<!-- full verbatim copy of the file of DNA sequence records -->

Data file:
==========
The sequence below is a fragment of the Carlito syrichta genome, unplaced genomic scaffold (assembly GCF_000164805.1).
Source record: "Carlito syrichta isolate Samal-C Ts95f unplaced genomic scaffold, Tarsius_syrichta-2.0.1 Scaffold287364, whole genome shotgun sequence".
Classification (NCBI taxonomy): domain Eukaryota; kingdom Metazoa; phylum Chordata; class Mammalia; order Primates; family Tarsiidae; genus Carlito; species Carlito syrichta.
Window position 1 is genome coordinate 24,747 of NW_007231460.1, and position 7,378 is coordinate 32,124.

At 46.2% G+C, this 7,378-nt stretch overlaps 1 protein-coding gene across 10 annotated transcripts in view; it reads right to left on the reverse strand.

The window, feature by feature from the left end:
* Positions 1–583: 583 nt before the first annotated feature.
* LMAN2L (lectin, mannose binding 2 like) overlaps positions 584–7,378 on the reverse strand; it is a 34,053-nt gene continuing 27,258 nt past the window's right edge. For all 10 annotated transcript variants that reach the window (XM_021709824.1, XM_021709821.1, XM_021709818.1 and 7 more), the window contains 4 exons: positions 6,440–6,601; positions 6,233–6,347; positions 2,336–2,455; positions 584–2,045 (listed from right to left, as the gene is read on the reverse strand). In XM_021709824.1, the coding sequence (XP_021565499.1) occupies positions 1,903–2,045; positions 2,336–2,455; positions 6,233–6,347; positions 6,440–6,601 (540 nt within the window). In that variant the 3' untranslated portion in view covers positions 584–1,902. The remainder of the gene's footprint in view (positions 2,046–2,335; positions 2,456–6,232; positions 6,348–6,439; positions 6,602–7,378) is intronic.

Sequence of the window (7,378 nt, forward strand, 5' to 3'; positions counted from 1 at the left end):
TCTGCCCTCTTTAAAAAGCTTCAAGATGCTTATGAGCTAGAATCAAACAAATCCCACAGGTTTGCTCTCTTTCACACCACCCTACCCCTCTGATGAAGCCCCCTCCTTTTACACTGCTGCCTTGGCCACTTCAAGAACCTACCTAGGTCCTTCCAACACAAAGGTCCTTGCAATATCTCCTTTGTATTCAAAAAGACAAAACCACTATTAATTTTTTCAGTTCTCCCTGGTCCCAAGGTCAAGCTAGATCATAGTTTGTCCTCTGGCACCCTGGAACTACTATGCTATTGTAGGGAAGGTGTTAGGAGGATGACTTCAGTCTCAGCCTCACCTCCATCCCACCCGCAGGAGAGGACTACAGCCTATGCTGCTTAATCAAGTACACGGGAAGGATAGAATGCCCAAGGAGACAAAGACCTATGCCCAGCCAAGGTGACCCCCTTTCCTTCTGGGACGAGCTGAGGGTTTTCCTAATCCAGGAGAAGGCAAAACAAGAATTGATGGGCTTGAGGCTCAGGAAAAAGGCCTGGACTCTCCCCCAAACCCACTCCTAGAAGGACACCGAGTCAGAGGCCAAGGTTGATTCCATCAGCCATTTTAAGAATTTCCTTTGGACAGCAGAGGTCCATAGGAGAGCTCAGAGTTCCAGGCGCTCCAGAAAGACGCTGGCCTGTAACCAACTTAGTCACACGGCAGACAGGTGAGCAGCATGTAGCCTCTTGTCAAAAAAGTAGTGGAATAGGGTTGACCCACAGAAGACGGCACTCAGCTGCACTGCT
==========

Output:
The sequence below is a fragment of the Carlito syrichta genome, unplaced genomic scaffold (assembly GCF_000164805.1).
Source record: "Carlito syrichta isolate Samal-C Ts95f unplaced genomic scaffold, Tarsius_syrichta-2.0.1 Scaffold287364, whole genome shotgun sequence".
Classification (NCBI taxonomy): domain Eukaryota; kingdom Metazoa; phylum Chordata; class Mammalia; order Primates; family Tarsiidae; genus Carlito; species Carlito syrichta.
Window position 1 is genome coordinate 24,747 of NW_007231460.1, and position 7,378 is coordinate 32,124.

At 46.2% G+C, this 7,378-nt stretch overlaps 1 protein-coding gene across 10 annotated transcripts in view; it reads right to left on the reverse strand.

The window, feature by feature from the left end:
* Positions 1–583: 583 nt before the first annotated feature.
* LMAN2L (lectin, mannose binding 2 like) overlaps positions 584–7,378 on the reverse strand; it is a 34,053-nt gene continuing 27,258 nt past the window's right edge. For all 10 annotated transcript variants that reach the window (XM_021709824.1, XM_021709821.1, XM_021709818.1 and 7 more), the window contains 4 exons: positions 6,440–6,601; positions 6,233–6,347; positions 2,336–2,455; positions 584–2,045 (listed from right to left, as the gene is read on the reverse strand). In XM_021709824.1, the coding sequence (XP_021565499.1) occupies positions 1,903–2,045; positions 2,336–2,455; positions 6,233–6,347; positions 6,440–6,601 (540 nt within the window). In that variant the 3' untranslated portion in view covers positions 584–1,902. The remainder of the gene's footprint in view (positions 2,046–2,335; positions 2,456–6,232; positions 6,348–6,439; positions 6,602–7,378) is intronic.

Sequence of the window (7,378 nt, forward strand, 5' to 3'; positions counted from 1 at the left end):
TCTGCCCTCTTTAAAAAGCTTCAAGATGCTTATGAGCTAGAATCAAACAAATCCCACAGGTTTGCTCTCTTTCACACCACCCTACCCCTCTGATGAAGCCCCCTCCTTTTACACTGCTGCCTTGGCCACTTCAAGAACCTACCTAGGTCCTTCCAACACAAAGGTCCTTGCAATATCTCCTTTGTATTCAAAAAGACAAAACCACTATTAATTTTTTCAGTTCTCCCTGGTCCCAAGGTCAAGCTAGATCATAGTTTGTCCTCTGGCACCCTGGAACTACTATGCTATTGTAGGGAAGGTGTTAGGAGGATGACTTCAGTCTCAGCCTCACCTCCATCCCACCCGCAGGAGAGGACTACAGCCTATGCTGCTTAATCAAGTACACGGGAAGGATAGAATGCCCAAGGAGACAAAGACCTATGCCCAGCCAAGGTGACCCCCTTTCCTTCTGGGACGAGCTGAGGGTTTTCCTAATCCAGGAGAAGGCAAAACAAGAATTGATGGGCTTGAGGCTCAGGAAAAAGGCCTGGACTCTCCCCCAAACCCACTCCTAGAAGGACACCGAGTCAGAGGCCAAGGTTGATTCCATCAGCCATTTTAAGAATTTCCTTTGGACAGCAGAGGTCCATAGGAGAGCTCAGAGTTCCAGGCGCTCCAGAAAGACGCTGGCCTGTAACCAACTTAGTCACACGGCAGACAGGTGAGCAGCATGTAGCCTCTTGTCAAAAAAGTAGTGGAATAGGGTTGACCCACAGAAGACGGCACTCAGCTGCACTGCT